Sports

Are Hockey Players In Serious Risk Of Brain Trauma?

During the last several years there’s been a lot of research regarding the damage that football can have on its players. Former players have come forward sharing their unfortunate struggles with what the game has done to their brains. More and more of them are donating their brains to science after they pass away. However, during the last couple of seasons, we’ve seen many players suffer concussions while on the field. This has resulted in a serious conversation about how violent football can be, which has lead the league to implement new rules and players voicing their concerns about their future health.

Unfortunately, this concern isn’t isolated to the football field. It’s beginning to look like hockey players could face the same threat. This season alone we’ve seen Sidney Crosby get sidelined with a concussion, which was during the Winter Classic on New Year’s Day. More recently there’s been the ten game suspension of Trevor Gillies for a blow to the head of the Wild’s Cal Clutterbuck. Gillies was previously suspended for nine games on February 11 for similar actions. Hockey is a sport of brutality, which is balanced with a degree of elegance, which is why I’m a fan. Sure, we enjoy the hits and fights, but not at the expense of ending a player’s career, or what could happen to a player after he’s hung up the skates. While the impact of hockey may not be as prevalent as football there should certainly be some concern. Look no further than the recent report regarding the late Bob Probert. If you don’t remember who Bob Probert was here’s a little reminder.

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Probert began his pro-hockey career with the Detroit Red Wings when he was drafted by the team in 1983. After some off the ice issues, the Red Wings made Probert a restricted free agent. He was picked up by Detroit’s long time rivals, the Chicago Blackhawks, in 1995. He officially retired during the 2002-2003 season. During his tenure in the NHL Probert was known as a fighter, not because he was just a tough guy, but because many times he was defending his teammates. His fights, 246 of them to be exact, are arguably some of the greatest in the NHL’s history. After Probert’s retirement he was frequently in and out of trouble with the law for alcohol and drug problems, which he also faced during his playing days, and also resulted in several confrontations with the police. On July 5, 2010, while boating with his family, Probert began suffering chest pains and collapsed. He was pronounced dead later that day. His family announced on September 25, 2010 that his brain would be donated to the Sports Legacy Institute, who are researching the effects of concussions on athletes.

On March 2, 2011, The New York Times and The Globe and Mail in Toronto released their results on Bob Probert. Probert, like more than 20 deceased football players, had the degenerative disease known as chronic traumatic encephalopathy (C.T.E.). C.T.E. can only be tested after a player’s death with researchers looking for abnormal protein deposits in the brain. Players that suffer from C.T.E. exhibit a number of symptoms, such as drug abuse, memory loss and impulse control. Probert’s widow stated that he displayed some of these symptoms the years proceeding his death. Probert’s case is one that is sparking a debate in hockey. Some believe that his alcohol problems and fighting on the ice are the reasons behind these findings. Others believe that the violent nature of hockey is to blame. What’s even more interesting is that while more than 100 pro-football have pledged to donate their brains to the project, only ten pro-hockey players have done so. One of these players is Keith Primeau, who had some 98 fights and four documented concussions during his career. Primeau stated, “I don’t think it contributed to my overall concussion situation, but I wouldn’t discount it, either.”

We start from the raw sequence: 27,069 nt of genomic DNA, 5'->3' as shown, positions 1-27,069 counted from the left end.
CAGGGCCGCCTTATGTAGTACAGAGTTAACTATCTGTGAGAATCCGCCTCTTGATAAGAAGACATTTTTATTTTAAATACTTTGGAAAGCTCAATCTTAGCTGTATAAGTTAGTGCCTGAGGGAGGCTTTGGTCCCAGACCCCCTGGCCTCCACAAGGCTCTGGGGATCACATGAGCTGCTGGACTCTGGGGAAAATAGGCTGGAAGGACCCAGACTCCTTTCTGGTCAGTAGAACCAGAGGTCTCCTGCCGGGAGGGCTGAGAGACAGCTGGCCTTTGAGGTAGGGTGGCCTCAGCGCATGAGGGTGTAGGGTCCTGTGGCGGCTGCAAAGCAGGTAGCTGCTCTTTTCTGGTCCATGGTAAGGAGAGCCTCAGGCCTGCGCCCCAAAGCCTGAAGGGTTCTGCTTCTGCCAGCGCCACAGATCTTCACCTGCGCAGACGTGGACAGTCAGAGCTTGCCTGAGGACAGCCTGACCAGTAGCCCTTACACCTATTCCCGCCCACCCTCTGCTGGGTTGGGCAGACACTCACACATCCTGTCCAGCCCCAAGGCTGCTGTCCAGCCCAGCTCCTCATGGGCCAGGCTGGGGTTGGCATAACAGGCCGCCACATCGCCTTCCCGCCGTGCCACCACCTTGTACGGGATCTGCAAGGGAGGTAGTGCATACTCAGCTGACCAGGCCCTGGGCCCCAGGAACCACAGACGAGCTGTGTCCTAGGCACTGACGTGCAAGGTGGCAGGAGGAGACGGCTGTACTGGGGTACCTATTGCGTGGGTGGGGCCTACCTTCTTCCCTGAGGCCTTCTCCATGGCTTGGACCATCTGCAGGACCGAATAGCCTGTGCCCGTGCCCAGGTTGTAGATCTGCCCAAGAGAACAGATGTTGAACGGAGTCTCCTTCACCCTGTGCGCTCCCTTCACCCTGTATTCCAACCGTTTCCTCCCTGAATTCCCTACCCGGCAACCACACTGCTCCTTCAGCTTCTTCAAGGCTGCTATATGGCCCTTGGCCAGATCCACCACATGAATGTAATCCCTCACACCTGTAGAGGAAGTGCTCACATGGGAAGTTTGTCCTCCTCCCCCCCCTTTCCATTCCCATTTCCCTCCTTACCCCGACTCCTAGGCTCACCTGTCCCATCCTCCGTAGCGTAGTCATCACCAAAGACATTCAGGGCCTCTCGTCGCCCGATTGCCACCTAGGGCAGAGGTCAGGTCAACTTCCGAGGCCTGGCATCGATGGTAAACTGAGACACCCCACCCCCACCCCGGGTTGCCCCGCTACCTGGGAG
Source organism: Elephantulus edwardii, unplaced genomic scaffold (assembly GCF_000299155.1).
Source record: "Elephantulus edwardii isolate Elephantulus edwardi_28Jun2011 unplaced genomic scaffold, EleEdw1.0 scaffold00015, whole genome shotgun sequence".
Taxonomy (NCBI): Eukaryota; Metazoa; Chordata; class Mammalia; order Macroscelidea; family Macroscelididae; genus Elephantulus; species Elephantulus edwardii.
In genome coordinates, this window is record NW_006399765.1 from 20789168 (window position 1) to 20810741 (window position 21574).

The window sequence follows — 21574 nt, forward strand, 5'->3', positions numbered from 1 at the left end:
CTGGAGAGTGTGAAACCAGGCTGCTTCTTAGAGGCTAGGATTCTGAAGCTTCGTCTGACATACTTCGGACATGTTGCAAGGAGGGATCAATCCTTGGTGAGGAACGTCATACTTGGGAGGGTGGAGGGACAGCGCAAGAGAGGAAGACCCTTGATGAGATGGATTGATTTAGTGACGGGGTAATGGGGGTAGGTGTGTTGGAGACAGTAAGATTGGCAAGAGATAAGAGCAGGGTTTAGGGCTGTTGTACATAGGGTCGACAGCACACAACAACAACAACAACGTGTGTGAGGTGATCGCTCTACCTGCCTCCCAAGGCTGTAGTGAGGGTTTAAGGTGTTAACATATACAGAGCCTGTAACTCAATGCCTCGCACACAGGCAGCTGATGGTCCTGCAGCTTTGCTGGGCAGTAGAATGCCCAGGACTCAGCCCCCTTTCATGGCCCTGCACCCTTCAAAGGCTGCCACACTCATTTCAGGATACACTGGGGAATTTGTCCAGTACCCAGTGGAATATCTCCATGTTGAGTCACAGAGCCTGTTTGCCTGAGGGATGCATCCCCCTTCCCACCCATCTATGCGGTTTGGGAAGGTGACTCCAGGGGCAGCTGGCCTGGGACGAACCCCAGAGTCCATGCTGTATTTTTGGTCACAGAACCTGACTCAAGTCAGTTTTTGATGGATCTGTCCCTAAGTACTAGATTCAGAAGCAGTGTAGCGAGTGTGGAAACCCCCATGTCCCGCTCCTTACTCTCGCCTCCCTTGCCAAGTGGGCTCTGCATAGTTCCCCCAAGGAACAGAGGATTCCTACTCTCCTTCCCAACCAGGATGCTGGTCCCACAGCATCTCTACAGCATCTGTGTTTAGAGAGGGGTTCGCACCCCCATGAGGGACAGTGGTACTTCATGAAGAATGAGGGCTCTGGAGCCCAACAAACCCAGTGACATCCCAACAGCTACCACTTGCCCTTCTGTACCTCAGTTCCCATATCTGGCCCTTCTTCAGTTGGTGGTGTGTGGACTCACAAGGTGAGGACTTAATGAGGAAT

C.T.E. may not be at the same level of concern in hockey as it is in football, but it’s an issue that’s starting to get addressed. The NHL and NHLPA have acknowledged the fact that the game can cause brain injuries. Former player Jeremy Roenick has stated that it’s time for the NHL to “wake up”. However, until there are more studies conducted on former pro-hockey players, it’s hard to prove the risks of the sport. Fans, and players, are well aware of the dangers, there’s just not as much evidence when compared to football. Regardless, it should be interesting to see how the NHL will respond to this recent report on Probert. Let’s just hope that they can protect players without jeopardizing the game and overacting like the NFL has at times this past season.

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